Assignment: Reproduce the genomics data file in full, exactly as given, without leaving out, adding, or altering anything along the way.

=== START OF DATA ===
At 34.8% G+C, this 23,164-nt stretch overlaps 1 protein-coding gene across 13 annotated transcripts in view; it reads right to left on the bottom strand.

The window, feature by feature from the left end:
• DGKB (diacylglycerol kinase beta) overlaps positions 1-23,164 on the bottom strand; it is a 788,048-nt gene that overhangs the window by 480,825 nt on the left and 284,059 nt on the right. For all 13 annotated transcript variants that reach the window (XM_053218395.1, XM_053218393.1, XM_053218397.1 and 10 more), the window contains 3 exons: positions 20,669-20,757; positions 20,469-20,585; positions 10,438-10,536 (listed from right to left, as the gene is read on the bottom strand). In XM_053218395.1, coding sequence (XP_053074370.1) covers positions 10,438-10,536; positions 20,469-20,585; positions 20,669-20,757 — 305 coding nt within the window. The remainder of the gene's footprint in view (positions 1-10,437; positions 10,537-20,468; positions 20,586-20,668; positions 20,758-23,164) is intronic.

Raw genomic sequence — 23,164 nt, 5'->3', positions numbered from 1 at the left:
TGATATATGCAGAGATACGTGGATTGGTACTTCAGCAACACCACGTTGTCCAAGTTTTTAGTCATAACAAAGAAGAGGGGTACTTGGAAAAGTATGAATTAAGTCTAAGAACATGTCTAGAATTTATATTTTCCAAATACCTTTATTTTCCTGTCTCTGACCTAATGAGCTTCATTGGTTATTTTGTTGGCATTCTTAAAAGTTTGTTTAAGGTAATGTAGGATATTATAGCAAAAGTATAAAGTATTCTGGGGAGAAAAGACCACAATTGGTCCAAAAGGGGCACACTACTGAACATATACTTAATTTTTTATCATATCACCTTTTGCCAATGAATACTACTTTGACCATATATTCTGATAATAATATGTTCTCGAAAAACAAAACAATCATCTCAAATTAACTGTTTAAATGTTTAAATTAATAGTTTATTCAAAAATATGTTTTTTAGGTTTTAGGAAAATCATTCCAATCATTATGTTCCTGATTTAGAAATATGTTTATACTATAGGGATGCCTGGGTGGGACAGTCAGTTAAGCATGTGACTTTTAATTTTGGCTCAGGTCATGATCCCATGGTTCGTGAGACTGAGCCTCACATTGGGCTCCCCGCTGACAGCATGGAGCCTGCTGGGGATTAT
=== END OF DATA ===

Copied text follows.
At 34.8% G+C, this 23,164-nt stretch overlaps 1 protein-coding gene across 13 annotated transcripts in view; it reads right to left on the bottom strand.

The window, feature by feature from the left end:
• DGKB (diacylglycerol kinase beta) overlaps positions 1-23,164 on the bottom strand; it is a 788,048-nt gene that overhangs the window by 480,825 nt on the left and 284,059 nt on the right. For all 13 annotated transcript variants that reach the window (XM_053218395.1, XM_053218393.1, XM_053218397.1 and 10 more), the window contains 3 exons: positions 20,669-20,757; positions 20,469-20,585; positions 10,438-10,536 (listed from right to left, as the gene is read on the bottom strand). In XM_053218395.1, coding sequence (XP_053074370.1) covers positions 10,438-10,536; positions 20,469-20,585; positions 20,669-20,757 — 305 coding nt within the window. The remainder of the gene's footprint in view (positions 1-10,437; positions 10,537-20,468; positions 20,586-20,668; positions 20,758-23,164) is intronic.

Raw genomic sequence — 23,164 nt, 5'->3', positions numbered from 1 at the left:
TGATATATGCAGAGATACGTGGATTGGTACTTCAGCAACACCACGTTGTCCAAGTTTTTAGTCATAACAAAGAAGAGGGGTACTTGGAAAAGTATGAATTAAGTCTAAGAACATGTCTAGAATTTATATTTTCCAAATACCTTTATTTTCCTGTCTCTGACCTAATGAGCTTCATTGGTTATTTTGTTGGCATTCTTAAAAGTTTGTTTAAGGTAATGTAGGATATTATAGCAAAAGTATAAAGTATTCTGGGGAGAAAAGACCACAATTGGTCCAAAAGGGGCACACTACTGAACATATACTTAATTTTTTATCATATCACCTTTTGCCAATGAATACTACTTTGACCATATATTCTGATAATAATATGTTCTCGAAAAACAAAACAATCATCTCAAATTAACTGTTTAAATGTTTAAATTAATAGTTTATTCAAAAATATGTTTTTTAGGTTTTAGGAAAATCATTCCAATCATTATGTTCCTGATTTAGAAATATGTTTATACTATAGGGATGCCTGGGTGGGACAGTCAGTTAAGCATGTGACTTTTAATTTTGGCTCAGGTCATGATCCCATGGTTCGTGAGACTGAGCCTCACATTGGGCTCCCCGCTGACAGCATGGAGCCTGCTGGGGATTAT